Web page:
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Dr Jonathan Koffman
Although the black Caribbean community comprises nearly a fifth of all ethnic groups living in the UK no previous research has taken place among this community that tells us anything of their experience of cancer when cure is no longer a possibility. We are now writing up a study that has provided a deeper understanding of advanced cancer among the black Caribbean and native-born white community living in south London. We interviewed 26 Caribbean and 19 white patients in their homes and in hospital settings.
This study has helped us better understand what cancer, and particularly cancer that is incurable, means to Caribbean and white patients, what aspects of the illness they were most troubled by, for example physical symptoms and their thoughts and feelings, and how these affected their everyday lives. We also have a greater understanding of how patients coped with their experience of advanced cancer. Patients explained how family, friends and the local community helped them. They also spoke about the care offered by health care professionals in hospitals and the community. More Caribbean than white patients discussed the importance of God, their religious faith and the role of the church in helping them understand their illness and cope with its uncertainties.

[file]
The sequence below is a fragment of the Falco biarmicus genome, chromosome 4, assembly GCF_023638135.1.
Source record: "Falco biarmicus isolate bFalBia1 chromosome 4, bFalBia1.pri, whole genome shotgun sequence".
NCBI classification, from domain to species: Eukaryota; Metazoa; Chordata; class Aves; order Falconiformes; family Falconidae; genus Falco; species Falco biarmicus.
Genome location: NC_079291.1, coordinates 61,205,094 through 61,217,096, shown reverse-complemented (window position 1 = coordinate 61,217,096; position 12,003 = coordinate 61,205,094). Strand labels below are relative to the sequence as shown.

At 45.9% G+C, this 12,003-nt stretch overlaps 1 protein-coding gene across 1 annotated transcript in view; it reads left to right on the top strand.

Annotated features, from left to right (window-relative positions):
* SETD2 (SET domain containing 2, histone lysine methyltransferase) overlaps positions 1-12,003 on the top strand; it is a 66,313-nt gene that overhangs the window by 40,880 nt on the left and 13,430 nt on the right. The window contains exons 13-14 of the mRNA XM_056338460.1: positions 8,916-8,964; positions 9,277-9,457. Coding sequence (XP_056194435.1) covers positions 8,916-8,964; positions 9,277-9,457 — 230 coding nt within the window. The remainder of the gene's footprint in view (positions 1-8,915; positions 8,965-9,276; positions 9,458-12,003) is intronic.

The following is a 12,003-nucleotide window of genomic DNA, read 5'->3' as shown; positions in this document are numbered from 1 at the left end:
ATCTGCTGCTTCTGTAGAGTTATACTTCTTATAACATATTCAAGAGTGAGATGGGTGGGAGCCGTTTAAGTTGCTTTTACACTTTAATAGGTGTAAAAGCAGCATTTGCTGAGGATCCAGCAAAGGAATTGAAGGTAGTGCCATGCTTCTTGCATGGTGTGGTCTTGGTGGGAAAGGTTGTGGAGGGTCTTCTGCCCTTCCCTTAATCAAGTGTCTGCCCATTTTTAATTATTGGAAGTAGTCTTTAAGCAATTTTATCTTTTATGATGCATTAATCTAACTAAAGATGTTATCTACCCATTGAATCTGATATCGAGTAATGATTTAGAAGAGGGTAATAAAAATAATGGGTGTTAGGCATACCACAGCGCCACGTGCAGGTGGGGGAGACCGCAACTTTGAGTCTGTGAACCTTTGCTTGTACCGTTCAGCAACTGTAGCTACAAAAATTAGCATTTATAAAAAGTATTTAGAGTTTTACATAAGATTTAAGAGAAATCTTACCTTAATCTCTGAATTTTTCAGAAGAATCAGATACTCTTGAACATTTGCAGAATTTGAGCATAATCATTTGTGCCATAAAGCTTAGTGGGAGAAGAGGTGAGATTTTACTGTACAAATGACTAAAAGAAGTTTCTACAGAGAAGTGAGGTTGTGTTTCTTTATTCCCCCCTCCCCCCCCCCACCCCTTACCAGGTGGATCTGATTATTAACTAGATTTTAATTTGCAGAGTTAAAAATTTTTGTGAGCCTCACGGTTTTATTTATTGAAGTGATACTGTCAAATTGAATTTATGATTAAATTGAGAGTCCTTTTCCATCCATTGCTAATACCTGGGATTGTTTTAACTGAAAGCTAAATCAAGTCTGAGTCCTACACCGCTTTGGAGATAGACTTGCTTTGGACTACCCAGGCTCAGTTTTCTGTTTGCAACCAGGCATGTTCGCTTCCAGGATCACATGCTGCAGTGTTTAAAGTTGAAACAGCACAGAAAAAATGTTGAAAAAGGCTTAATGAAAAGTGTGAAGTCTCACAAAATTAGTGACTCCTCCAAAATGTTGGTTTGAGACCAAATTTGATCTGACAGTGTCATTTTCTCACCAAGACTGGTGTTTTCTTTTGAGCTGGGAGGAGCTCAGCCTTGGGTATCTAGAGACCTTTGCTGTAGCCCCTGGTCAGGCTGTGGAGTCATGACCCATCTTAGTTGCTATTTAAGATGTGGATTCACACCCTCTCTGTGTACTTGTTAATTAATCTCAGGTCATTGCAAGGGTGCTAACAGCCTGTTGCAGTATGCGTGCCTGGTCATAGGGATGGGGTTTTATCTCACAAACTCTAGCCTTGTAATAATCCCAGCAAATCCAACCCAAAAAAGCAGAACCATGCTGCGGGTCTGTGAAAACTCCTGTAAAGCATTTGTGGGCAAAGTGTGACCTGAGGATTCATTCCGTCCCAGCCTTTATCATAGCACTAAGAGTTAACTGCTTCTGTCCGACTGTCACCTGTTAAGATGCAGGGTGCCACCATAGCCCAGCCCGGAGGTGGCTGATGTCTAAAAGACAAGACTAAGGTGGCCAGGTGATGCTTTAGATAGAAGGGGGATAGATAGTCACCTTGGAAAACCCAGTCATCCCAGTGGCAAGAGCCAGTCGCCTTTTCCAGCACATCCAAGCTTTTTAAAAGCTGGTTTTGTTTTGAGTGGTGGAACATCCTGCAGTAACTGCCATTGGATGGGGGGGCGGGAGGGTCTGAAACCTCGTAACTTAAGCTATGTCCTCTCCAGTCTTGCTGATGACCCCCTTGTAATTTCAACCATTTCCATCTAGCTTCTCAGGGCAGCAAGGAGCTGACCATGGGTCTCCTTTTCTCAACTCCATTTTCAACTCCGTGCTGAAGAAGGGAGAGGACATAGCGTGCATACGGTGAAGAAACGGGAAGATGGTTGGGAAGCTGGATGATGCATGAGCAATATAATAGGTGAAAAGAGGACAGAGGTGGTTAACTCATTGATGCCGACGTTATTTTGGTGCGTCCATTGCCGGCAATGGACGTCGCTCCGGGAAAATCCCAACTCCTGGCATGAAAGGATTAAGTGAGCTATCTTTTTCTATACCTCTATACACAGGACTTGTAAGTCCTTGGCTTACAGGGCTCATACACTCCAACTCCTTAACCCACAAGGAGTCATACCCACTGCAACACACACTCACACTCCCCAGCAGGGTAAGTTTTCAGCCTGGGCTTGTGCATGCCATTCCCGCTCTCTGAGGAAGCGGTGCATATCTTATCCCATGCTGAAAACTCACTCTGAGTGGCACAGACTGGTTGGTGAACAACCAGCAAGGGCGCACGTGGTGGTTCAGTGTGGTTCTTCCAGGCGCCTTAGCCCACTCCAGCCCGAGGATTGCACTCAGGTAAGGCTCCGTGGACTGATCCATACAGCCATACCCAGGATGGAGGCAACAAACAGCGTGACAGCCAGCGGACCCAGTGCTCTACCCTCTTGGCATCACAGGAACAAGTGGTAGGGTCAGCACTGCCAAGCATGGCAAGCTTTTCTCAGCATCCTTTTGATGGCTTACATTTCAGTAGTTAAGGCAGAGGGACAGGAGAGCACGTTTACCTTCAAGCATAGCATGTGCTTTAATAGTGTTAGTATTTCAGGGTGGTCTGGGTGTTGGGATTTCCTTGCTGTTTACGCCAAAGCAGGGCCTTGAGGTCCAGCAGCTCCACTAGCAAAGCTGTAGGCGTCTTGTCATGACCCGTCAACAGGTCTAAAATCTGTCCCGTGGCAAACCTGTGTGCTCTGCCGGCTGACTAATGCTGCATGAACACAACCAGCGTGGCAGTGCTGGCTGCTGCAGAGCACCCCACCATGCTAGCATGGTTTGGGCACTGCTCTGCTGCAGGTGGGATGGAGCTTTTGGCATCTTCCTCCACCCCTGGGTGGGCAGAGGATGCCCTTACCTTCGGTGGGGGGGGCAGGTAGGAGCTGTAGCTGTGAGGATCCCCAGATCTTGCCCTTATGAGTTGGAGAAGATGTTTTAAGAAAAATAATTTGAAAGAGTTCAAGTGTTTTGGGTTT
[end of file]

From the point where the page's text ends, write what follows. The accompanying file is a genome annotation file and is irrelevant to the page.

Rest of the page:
Cancer also affected the lives of family members from both communities. Carers discussed how their lives had changed as the cancer had progressed and how this caused great distress. They also shared how they had coped, sometimes relying on the support of other close family members and the community, and sometimes on health care professionals. As with the Caribbean patients, more carers from this community mentioned their religious faith as being invaluable during this crisis. Whist it is clear from our findings that are distinct differences between black Caribbean and white patients and their relatives with advanced we also observed important variations within the two cultures, suggesting taking these two communities at face value may reduce them to cultural stereo-types. This may affect well-intentioned multi-cultural practice and care. Further research is being carried out with health and social care professionals to explore how they deliver care to different communities at the end of life.